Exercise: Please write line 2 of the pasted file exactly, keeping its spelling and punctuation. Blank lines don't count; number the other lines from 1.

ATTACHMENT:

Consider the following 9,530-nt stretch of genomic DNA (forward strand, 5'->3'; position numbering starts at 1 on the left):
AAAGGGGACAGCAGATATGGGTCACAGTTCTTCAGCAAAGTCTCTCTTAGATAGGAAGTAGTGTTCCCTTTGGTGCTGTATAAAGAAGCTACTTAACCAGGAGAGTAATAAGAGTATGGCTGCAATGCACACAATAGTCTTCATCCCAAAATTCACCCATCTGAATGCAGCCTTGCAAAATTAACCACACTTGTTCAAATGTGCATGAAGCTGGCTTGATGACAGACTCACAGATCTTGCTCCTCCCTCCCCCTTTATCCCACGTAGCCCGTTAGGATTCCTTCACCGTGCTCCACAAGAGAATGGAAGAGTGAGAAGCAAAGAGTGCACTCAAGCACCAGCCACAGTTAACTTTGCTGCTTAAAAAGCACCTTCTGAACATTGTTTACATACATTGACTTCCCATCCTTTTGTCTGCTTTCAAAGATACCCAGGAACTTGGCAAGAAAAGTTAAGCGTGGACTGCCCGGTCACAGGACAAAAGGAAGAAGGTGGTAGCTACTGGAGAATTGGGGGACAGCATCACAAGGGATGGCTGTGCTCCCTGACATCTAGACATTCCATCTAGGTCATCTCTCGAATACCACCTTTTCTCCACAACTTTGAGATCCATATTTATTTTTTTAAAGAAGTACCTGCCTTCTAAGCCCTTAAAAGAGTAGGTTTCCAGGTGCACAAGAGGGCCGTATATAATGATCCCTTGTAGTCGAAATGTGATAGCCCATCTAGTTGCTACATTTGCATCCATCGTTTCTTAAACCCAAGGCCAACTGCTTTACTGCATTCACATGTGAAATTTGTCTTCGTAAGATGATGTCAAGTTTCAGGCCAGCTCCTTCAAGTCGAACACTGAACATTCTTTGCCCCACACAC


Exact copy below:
AAAGGGGACAGCAGATATGGGTCACAGTTCTTCAGCAAAGTCTCTCTTAGATAGGAAGTAGTGTTCCCTTTGGTGCTGTATAAAGAAGCTACTTAACCAGGAGAGTAATAAGAGTATGGCTGCAATGCACACAATAGTCTTCATCCCAAAATTCACCCATCTGAATGCAGCCTTGCAAAATTAACCACACTTGTTCAAATGTGCATGAAGCTGGCTTGATGACAGACTCACAGATCTTGCTCCTCCCTCCCCCTTTATCCCACGTAGCCCGTTAGGATTCCTTCACCGTGCTCCACAAGAGAATGGAAGAGTGAGAAGCAAAGAGTGCACTCAAGCACCAGCCACAGTTAACTTTGCTGCTTAAAAAGCACCTTCTGAACATTGTTTACATACATTGACTTCCCATCCTTTTGTCTGCTTTCAAAGATACCCAGGAACTTGGCAAGAAAAGTTAAGCGTGGACTGCCCGGTCACAGGACAAAAGGAAGAAGGTGGTAGCTACTGGAGAATTGGGGGACAGCATCACAAGGGATGGCTGTGCTCCCTGACATCTAGACATTCCATCTAGGTCATCTCTCGAATACCACCTTTTCTCCACAACTTTGAGATCCATATTTATTTTTTTAAAGAAGTACCTGCCTTCTAAGCCCTTAAAAGAGTAGGTTTCCAGGTGCACAAGAGGGCCGTATATAATGATCCCTTGTAGTCGAAATGTGATAGCCCATCTAGTTGCTACATTTGCATCCATCGTTTCTTAAACCCAAGGCCAACTGCTTTACTGCATTCACATGTGAAATTTGTCTTCGTAAGATGATGTCAAGTTTCAGGCCAGCTCCTTCAAGTCGAACACTGAACATTCTTTGCCCCACACAC